A brightly lit screen in the middle of a darkened movie theater can be a distraction that invites the wrath of other audience members, and in extreme cases, it could lead to incidents resulting in iPhone repair. There is a function on the iPhone that lets users send text messages in the dark without requiring iPhone screen repair due to the actions of irate moviegoers.
A recent incident in which a movie critic attending a screening at the Toronto International Film Festival called 911 to report a smartphone user he thought might be pirating the movie underscores the sense of irritation that other audience members may feel when someone uses a phone in a theater. The man later used twitter to apologize for calling the police and to explain that the theater's management told him that cellphones are allowed in the theater.
“The  call was made to report an act of piracy in progress, a major crime that many signs around TIFF remind people is a punishable offense,” the man said in a Buzzfeed interview. “I simply requested that an officer confront and confirm he was not pirating. Another 10 minutes later, a venue manage intercepted the report and responded claiming he was only texting, and subsequently stated he had the right to use his phone in this screening.”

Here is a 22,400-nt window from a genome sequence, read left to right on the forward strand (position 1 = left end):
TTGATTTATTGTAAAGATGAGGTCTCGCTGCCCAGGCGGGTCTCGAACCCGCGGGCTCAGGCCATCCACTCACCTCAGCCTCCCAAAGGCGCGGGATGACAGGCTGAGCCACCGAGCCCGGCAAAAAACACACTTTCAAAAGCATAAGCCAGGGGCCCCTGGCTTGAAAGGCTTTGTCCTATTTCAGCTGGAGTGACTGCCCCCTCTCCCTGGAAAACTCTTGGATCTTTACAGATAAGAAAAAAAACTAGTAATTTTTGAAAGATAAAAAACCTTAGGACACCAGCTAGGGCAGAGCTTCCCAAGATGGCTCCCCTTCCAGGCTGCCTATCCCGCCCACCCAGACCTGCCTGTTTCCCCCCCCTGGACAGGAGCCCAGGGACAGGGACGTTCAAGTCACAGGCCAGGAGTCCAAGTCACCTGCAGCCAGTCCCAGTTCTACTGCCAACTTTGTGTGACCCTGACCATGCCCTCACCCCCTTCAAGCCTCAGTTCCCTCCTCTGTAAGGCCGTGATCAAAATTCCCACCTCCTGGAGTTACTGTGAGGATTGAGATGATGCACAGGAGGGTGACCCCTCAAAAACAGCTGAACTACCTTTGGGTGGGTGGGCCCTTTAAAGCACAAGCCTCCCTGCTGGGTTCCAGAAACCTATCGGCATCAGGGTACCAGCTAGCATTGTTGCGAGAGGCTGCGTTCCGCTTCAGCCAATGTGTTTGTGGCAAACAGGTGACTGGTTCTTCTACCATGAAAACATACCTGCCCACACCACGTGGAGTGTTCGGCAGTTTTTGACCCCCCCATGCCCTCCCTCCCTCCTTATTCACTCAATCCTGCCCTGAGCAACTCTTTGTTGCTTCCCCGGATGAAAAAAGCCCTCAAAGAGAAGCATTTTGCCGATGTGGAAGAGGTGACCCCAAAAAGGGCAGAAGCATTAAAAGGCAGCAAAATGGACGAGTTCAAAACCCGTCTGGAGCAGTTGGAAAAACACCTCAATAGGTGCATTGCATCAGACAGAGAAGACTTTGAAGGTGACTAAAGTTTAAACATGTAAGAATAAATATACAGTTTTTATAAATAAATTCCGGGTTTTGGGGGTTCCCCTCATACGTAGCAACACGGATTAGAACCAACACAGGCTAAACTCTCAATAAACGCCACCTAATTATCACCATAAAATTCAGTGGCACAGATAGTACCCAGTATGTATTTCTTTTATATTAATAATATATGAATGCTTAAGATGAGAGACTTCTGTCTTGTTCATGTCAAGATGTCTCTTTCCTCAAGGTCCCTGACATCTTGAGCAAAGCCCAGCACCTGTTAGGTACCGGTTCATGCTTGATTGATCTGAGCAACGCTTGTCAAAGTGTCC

Several other incidents that could lead to iPhone repair have recently highlighted the distraction provided by mobile devices in public places. In May, a man was kicked out of a performance of a musical after he threw a woman's cellphone, according to CNET.
Finding the function
Users shouldn't have to risk needing an iPhone repair, as the devices offer multiple options that can help avoid a confrontation over a bright screen for instances in which an urgent reply is required, according to Wired. One way to avoid creating a distraction in a darkened public place is to switch the colors on the display so that the background is darker and texts show up lighter. In iOS 6, the controls for this feature can be found under settings. It can be set to reverse colors by clicking the home button three times, enabling users to perform the maneuver with subtlety.
The glow from an iPhone or iPad screen also can be reduced by lowering the brightness settings. With iOS 7, users can adjust the brightness level with a swipe from the bottom of the iPhone screen.